In most cases a new charge--even if it is a misdemeanor--will violate your probation. It is never recommended to plea out to a new charge while on probation without discussing the matter with an attorney and going over the repercussions of a potential vop. The usual course of action is to attempt, if possible, to resolve the vop first, before pleaing to a new charge.
I would recommend consulting with an attorney immediately.
In some cases it can take a few weeks for a vop to kick in--usually the probation officer will send a vop report to the judge who will then decide to issue a warrant or a summons to appear for a court date. Do not think that just because you have not yet been violated that it won't happen--it most likely will. If a warrant is issued on a felony vop, it is often a $0 bond warrant. Still, there are things that can be done. For instance, if you are brought to first appearance, an attorney can argue for a bond to be set.
Once again, contact an attorney immediately. This is not a situation where you want to 'sit back and see what happens.'
You cannot sit back and wait to see what happens here. Unless your probation wants to potentially lose their job, he/she will send a violation report to the felony judge. It will be at the judge's discretion to issue a warrant, or deny it, and what the bond amount will be. Don't be delusional and just hope you will not be violated.
Hire an attorney immediately to navigate you through this the best way possible.
In your situation, the probation officer will typically send a violation report once he or she learns of your new arrest. This will typically occur within 30 days of your new arrest. Once that occurs an affidavit will be sent to the Judge who presides over your felony probation. In my experience, a warrant will almost certainly be issued for the violation of probation at that time.
You should absolutely consult with a criminal defense attorney as soon as possible. The State must only prove a violation of probation by a preponderance of the evidence, as opposed to the reasonable doubt standard in a normal criminal case. In addition, the State can call the probationer as a witness. The consequences are enormous, so you should definitely find a good lawyer to assist you with this.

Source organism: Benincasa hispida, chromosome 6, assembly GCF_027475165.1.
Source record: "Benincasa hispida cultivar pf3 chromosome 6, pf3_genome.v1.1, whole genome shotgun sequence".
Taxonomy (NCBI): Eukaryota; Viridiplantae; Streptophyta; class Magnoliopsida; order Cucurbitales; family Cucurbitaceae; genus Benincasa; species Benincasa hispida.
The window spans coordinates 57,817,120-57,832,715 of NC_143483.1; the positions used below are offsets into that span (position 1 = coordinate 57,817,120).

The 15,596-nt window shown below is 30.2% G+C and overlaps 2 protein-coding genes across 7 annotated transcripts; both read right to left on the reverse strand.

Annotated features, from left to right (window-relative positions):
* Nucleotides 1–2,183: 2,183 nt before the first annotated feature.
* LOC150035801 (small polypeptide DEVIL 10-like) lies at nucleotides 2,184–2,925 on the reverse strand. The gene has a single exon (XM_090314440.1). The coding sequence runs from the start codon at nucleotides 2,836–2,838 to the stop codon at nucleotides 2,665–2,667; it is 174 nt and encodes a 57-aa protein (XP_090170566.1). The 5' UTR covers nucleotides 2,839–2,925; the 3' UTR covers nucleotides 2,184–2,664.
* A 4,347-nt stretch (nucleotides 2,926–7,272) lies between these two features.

The above is not intended as legal advice. The response does not constitute the creation of an attorney client relationship as this forum does not provide for a confidential communication.
The answers above are excellent. In addition, you have an obligation to report your new arrest and conviction to your felony probation officer and the failure to do so is a violation of condition 1 of your felony probation. Both Judge Merritt’s pretty understanding, but the State Attorney in Brooksville may not be so understanding.
Look, let’s just assume that you are going to be violated. It is going to happen. So what to do about it now….
1. If you have community service hours due, get them ALL DONE NOW! This can only help you to show you are working to get this probation done.
2. If you owe any money at all (such as costs of supervision or court costs)…PAY THEM NOW! Borrow money if you have too…again, the purpose here is too show that you are taking your probation very seriously, and that you have potential to succeed if only given the chance and the opportunity!
3. If you are required to attend any classes, sign up for them now.
Do everything you can, right now, to knock out every single term and condition…so that you can show that you can do this probation. Both Judge Merritt’s (Jr. and Sr.) are reasonable guys. And the State Attorney’s are not unreasonable either. It is doable, but you control your own fate at this point.
If you need help, give me a call. I do a lot of work in Brooksville. My office number is 813-985-4068.
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